It is true that courts have found pending collateral review to be a factor in determining what length of time is reasonable, see Newton, 1997 U.S. Dist. LEXIS 17511, at *6-7, 1997 WL 752348, at *2. Perhaps if petitioner's § 440.20 petition had itself been filed within a reasonable time after the effective date of the AEDPA, and this federal petition filed expeditiously thereafter, it might serve to make the filing of this habeas petition reasonable. However, that is not the case. Petitioner filed his state petition on April 18, 1997 -- i.e., concurrently with this federal petition. By that time the Peterson reasonable time period had ready lapsed, and the state petition obviously cannot serve to explain away the delay in filing this petition. The petition is therefore untimely under Peterson.
Petitioner also contends that the application of the Peterson reasonable time limit to his petition constitutes a violation of the Ex Post Facto Clause of the United States Constitution.
Petitioner is incorrect. The Ex Post Facto Clause applies only to penal statutes, i.e., "legislative action that retroactively 'punishes as a crime an act previously committed, which was innocent when done,' 'makes more burdensome the punishment for a crime, after its commission,' or 'deprives one charged with crime of any defense available according to law at the time when the act was committed.'" Doe v. Pataki, 120 F.3d 1263, 1272 (2d Cir. 1997) (quoting Beazell v. Ohio, 269 U.S. 167, 169-70, 46 S. Ct. 68, 68-69, 70 L. Ed. 216 (1925)). The statute of limitations created by the AEDPA does not fall under any of the three Beazell categories. Moreover, "even though it may work to the disadvantage of a defendant, a procedural change is not ex post facto." Dobbert v. Florida, 432 U.S. 282, 293, 97 S. Ct. 2290, 2298, 53 L. Ed. 2d 344 (1977); see also Berrios v. United States, 126 F.3d 430, 433 (2d Cir. 1997) (change in procedure by which defendant could apply for reduction in sentence based on superseding Sentencing Guidelines did not constitute ex post facto law). In addition, properly viewed, the imposition of the statute of limitations did not disadvantage the petitioner, because it still left him a reasonable time in which to file his petition -- at most, the disadvantage was that he was required to act in a more expeditious manner than he would have preferred. The Ex Post Facto Clause, however, only prohibits legislative adjustments "of sufficient moment," California Dep't of Corrections v. Morales, 514 U.S. 499, 115 S. Ct. 1597, 1603, 131 L. Ed. 2d 588 (1995), and thus "the focus of the ex post facto inquiry is not on whether a legislative change produces some ambiguous sort of 'disadvantage,' nor . . . on whether the amendment affects a prisoner's opportunity to take advantage of provisions for early release, but on whether any such change alters the definition of criminal conduct or increases the penalty by which a crime is punishable." 115 S. Ct. at 1602 n.3 (discussing California revisions to its parole review system). The statute of limitations does neither of these two things, and thus does not violate the Ex Post Facto Clause. Accord Rosa, 1997 U.S. Dist. LEXIS 11177, at *11, n.1, 1997 WL 436484, at *4, n.1. At best, petitioner's argument raises a claim that the statute is being construed retroactively without a clear statement of congressional intent, see Landgraf v. USI Film Products, 511 U.S. 244, 280, 114 S. Ct. 1483, 1505, 128 L. Ed. 2d 229 (1994). However, Peterson forecloses such a claim.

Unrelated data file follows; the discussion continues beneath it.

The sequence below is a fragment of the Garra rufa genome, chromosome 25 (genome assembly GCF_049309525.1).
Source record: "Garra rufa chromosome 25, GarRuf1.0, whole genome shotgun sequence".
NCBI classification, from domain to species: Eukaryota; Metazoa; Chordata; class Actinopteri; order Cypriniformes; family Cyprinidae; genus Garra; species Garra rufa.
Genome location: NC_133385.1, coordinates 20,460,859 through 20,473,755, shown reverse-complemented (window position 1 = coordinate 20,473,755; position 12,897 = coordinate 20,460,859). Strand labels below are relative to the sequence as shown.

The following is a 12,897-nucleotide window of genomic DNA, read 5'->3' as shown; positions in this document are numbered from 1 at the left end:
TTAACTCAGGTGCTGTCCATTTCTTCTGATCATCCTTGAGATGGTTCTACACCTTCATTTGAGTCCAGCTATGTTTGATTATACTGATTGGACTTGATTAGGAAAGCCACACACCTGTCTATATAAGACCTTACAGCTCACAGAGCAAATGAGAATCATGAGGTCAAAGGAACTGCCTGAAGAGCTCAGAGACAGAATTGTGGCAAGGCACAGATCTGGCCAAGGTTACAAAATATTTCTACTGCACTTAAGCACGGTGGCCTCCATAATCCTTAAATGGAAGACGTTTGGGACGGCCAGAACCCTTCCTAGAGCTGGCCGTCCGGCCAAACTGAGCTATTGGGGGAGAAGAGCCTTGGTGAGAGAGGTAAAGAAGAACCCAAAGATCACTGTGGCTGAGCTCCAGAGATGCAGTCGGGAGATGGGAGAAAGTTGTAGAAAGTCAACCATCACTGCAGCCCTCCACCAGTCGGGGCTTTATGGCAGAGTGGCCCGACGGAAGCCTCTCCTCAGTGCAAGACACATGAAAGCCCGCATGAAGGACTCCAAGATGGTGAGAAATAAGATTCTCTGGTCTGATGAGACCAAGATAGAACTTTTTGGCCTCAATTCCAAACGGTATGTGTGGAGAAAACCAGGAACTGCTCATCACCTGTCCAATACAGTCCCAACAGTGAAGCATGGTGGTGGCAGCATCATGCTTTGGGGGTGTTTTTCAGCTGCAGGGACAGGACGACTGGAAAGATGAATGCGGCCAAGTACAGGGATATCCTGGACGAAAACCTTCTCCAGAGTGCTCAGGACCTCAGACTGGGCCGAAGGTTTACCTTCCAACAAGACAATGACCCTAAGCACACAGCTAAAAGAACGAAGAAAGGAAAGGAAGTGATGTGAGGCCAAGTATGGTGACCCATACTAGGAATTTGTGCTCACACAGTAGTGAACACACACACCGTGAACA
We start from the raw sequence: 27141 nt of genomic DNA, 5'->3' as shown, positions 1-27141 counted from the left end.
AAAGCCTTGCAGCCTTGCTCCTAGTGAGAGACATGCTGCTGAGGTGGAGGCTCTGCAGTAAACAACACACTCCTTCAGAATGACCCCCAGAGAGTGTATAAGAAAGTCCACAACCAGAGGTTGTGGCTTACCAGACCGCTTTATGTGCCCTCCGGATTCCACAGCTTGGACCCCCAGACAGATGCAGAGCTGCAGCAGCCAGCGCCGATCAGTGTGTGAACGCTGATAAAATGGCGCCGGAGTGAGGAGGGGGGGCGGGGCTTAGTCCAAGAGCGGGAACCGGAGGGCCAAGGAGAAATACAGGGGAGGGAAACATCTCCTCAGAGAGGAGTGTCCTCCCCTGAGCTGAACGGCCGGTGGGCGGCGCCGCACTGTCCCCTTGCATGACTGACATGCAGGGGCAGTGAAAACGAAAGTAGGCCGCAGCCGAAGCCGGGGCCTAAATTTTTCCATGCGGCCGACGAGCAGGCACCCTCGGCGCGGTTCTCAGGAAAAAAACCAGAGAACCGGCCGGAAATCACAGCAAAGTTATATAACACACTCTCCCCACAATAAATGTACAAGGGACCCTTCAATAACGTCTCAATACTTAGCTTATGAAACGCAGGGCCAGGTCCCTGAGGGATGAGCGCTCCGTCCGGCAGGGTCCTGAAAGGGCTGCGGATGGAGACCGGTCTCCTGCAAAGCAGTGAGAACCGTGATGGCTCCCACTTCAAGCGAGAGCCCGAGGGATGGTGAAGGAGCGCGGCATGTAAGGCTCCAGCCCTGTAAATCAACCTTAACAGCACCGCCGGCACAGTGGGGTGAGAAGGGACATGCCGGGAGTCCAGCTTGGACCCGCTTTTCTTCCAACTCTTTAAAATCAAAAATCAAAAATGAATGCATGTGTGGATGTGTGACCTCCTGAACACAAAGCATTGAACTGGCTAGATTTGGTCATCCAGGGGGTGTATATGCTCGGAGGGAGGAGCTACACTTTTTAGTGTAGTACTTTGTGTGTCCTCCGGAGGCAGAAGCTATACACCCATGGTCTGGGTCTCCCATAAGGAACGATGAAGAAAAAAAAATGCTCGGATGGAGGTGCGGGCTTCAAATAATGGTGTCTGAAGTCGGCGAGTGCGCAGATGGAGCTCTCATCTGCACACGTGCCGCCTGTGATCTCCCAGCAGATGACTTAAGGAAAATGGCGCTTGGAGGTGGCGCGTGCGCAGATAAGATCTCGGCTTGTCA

In summary, I find that the petitioner's filing of a habeas petition within 359 days after the effective date of the AEDPA, and over ten years after the petitioner exhausted his state remedies is "unreasonable" as that term was set forth by the Second Circuit in Peterson.
For the reasons discussed, defendant's motion to dismiss is granted. The petition for a writ of habeas corpus is denied and dismissed.
Dated: New York, New York
January 8, 1998